23 Aug 21

Most drivers trust OEMs with connected data – survey

Just 20% of drivers is comfortable with the security and safety of connected cars, research by HERE Technologies in Australia shows. People with those concerns are eight times more likely to reject connectivity.

As a mature market, Australia already has its fair share of vehicles with at least some degree of connectivity. The technology has a wide potential of practical applications, from traffic jam avoidance to automated lane-keeping – with large positive benefits for the comfort and safety of drivers and their passengers. 

Safety benefits

However, the HERE survey revealed a great deal of ignorance of connectivity. 

  • Of the 1,000 people surveyed, only a third were fully aware of what connected cars actually were.
  • Only a quarter said they had driven in one.   

Delving deeper into attitudes towards connectivity, the survey showed the following. 

  • About 60% say connected cars are safer (or as safe as) un-connected cars. 
  • About half identified various safety benefits, including reducing vehicle damage, traffic jams and travel time; plus reducing people driving tired or phoning while driving. 
  • Most respondents expect and want at least some connected features: around 75% selected live traffic info, safety alerts and other practical benefits. About a third opted for entertainment.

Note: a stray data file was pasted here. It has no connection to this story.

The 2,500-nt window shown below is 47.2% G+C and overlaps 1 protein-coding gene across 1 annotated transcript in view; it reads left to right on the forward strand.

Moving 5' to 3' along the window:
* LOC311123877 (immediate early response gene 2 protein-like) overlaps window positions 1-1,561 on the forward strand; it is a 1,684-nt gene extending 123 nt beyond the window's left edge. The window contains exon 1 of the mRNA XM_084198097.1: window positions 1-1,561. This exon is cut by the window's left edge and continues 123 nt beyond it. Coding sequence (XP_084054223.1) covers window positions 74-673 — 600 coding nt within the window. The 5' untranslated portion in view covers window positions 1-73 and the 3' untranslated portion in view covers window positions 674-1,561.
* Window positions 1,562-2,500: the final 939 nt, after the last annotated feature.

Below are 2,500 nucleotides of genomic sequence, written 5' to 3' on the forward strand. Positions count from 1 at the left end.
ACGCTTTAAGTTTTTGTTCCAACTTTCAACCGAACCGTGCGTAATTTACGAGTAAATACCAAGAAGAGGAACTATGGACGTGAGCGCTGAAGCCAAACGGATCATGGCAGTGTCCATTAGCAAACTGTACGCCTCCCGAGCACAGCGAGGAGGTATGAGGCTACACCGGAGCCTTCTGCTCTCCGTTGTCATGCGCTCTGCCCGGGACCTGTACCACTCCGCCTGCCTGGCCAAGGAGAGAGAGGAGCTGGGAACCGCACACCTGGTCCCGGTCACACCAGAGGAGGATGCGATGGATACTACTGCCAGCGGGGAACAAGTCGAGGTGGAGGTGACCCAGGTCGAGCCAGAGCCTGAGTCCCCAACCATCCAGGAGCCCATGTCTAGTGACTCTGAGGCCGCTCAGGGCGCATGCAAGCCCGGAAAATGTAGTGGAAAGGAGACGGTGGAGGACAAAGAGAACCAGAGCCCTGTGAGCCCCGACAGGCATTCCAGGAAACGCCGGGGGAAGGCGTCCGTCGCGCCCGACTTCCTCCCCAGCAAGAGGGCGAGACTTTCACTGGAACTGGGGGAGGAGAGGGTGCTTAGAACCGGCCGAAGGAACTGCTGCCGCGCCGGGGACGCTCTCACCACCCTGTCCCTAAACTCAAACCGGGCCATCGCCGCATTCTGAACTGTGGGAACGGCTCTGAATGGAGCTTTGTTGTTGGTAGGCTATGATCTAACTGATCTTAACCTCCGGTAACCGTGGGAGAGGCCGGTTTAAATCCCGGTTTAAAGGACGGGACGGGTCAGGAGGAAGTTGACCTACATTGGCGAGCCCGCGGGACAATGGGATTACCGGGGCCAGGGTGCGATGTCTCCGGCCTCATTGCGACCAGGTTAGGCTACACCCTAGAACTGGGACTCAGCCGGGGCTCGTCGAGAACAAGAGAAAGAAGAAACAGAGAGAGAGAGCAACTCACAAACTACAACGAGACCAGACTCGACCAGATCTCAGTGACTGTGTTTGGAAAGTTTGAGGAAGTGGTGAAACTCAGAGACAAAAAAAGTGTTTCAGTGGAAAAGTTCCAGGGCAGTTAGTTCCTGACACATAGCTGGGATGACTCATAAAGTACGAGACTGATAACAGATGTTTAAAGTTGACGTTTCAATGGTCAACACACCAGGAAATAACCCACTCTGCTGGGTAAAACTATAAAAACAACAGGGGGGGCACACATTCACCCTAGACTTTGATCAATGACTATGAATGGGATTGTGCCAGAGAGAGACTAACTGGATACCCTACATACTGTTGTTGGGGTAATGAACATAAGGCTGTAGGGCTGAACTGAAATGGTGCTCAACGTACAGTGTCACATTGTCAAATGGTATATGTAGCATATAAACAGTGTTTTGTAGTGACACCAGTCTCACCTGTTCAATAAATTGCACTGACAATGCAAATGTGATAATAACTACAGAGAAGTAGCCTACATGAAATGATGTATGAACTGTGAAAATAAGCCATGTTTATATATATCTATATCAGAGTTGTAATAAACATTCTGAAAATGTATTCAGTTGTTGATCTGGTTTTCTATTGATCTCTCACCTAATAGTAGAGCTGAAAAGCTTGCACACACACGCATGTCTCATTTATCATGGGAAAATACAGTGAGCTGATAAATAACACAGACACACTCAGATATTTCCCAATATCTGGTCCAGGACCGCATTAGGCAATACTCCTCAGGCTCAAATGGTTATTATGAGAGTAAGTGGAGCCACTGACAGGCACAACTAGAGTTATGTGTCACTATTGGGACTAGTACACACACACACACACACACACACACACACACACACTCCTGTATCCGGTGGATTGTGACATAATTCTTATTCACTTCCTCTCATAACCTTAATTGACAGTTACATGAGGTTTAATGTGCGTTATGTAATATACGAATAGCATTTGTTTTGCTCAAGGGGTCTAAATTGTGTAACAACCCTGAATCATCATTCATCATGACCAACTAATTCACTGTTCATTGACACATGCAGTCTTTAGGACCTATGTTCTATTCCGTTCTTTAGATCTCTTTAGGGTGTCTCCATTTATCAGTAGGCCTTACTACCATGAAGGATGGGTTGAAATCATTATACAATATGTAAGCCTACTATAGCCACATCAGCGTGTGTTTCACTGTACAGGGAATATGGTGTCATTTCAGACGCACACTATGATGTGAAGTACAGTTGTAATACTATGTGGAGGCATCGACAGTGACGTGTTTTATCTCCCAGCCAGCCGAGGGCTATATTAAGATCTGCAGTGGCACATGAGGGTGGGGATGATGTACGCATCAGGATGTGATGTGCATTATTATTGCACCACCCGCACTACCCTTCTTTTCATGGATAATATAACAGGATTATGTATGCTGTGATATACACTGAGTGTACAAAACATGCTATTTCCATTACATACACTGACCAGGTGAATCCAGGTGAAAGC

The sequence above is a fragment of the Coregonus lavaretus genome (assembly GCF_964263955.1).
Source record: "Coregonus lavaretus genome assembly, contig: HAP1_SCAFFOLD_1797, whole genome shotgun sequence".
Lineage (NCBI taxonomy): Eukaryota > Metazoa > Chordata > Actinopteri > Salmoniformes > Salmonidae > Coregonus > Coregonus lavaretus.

• Those with security concerns wdere less likely to expect and want benefits from connectivity. They were particularly wary about in-built payment technology. 

Data concerns

It was usually the older generation that was more hesitant towards connectivity. When asked whether safety benefits outweighed security concerns, the younger respondents were twice as likely to say yes. 

  • Data concerns related to connected cars seem to be an extension over similar worries people have over the location tracking via their phone. It also works the other way: people unconcerned about phone tracking generally don’t worry about the privacy issues of vehicle connectivity.
  • When asked about connected vehicle data, most said they thought the OEMs should own it, while a quarter felt governments should have a say. 
  • 57% of those comfortable with connected vehicles said they would trust OEMs they were familiar with – underlining the importance of the manufacturers in introducing and managing connectivity. 

Image: Shutterstock

Authored by: Frank Jacobs